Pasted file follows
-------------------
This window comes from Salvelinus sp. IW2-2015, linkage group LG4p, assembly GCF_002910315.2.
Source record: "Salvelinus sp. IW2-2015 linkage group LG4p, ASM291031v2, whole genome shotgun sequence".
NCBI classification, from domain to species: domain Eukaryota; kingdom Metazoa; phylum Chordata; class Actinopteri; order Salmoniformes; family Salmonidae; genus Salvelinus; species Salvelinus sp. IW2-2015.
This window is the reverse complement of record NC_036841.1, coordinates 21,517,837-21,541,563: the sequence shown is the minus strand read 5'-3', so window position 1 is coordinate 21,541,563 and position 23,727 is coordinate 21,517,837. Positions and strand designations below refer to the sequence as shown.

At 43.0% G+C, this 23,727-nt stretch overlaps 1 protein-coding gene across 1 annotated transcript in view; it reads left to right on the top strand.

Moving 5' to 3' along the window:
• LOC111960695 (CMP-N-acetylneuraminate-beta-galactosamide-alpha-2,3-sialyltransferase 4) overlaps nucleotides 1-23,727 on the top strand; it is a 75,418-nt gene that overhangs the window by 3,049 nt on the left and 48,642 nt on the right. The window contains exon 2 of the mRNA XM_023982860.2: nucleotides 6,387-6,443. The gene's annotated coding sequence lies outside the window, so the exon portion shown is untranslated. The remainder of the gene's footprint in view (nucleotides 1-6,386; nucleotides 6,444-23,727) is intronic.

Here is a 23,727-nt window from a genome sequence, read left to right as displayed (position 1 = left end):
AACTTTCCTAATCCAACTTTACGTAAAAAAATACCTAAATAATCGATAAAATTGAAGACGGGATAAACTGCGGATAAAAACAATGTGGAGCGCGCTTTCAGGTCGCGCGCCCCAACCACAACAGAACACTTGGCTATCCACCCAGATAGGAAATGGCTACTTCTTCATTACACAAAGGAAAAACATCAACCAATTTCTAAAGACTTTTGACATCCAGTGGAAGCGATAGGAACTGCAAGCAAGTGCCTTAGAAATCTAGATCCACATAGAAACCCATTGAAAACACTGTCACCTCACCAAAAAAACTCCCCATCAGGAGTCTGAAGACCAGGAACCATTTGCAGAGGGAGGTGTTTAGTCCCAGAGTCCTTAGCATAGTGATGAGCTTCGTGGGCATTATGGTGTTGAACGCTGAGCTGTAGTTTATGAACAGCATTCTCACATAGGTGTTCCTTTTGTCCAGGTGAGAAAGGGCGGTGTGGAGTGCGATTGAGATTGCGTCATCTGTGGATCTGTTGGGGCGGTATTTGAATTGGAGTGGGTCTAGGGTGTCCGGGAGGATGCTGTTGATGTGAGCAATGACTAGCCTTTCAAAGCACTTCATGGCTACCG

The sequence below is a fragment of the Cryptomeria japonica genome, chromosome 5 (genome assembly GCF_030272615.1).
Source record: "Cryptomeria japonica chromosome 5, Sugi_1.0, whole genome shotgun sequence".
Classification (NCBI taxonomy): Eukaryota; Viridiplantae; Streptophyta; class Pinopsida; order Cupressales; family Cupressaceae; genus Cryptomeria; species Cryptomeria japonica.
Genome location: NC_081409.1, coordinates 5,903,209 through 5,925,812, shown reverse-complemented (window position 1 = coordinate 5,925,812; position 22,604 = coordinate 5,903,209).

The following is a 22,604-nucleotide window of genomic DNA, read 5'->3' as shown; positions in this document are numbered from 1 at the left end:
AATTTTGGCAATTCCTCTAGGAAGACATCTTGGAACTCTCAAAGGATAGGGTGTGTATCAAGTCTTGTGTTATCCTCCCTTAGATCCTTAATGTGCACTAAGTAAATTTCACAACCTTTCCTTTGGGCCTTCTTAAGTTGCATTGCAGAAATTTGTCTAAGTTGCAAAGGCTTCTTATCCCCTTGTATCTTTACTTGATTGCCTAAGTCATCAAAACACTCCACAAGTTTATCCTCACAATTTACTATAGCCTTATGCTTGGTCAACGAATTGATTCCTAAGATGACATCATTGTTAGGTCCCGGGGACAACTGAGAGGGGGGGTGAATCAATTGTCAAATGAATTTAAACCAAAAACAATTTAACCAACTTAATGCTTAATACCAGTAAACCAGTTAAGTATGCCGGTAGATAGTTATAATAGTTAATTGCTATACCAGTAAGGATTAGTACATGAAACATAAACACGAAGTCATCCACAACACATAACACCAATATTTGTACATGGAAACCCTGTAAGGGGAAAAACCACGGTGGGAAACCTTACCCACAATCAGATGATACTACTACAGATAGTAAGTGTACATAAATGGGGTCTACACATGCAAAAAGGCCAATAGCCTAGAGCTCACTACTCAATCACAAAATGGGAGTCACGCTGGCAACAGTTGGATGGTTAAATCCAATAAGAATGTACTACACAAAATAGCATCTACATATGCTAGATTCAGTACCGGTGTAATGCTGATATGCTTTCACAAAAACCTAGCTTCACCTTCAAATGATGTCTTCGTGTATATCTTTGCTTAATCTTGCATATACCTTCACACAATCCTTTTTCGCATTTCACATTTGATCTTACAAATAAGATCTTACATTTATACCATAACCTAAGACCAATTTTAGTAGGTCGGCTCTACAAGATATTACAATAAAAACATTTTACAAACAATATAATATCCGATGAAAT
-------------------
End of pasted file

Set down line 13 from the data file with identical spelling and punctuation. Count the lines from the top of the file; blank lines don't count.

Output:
Genome location: NC_081409.1, coordinates 5,903,209 through 5,925,812, shown reverse-complemented (window position 1 = coordinate 5,925,812; position 22,604 = coordinate 5,903,209).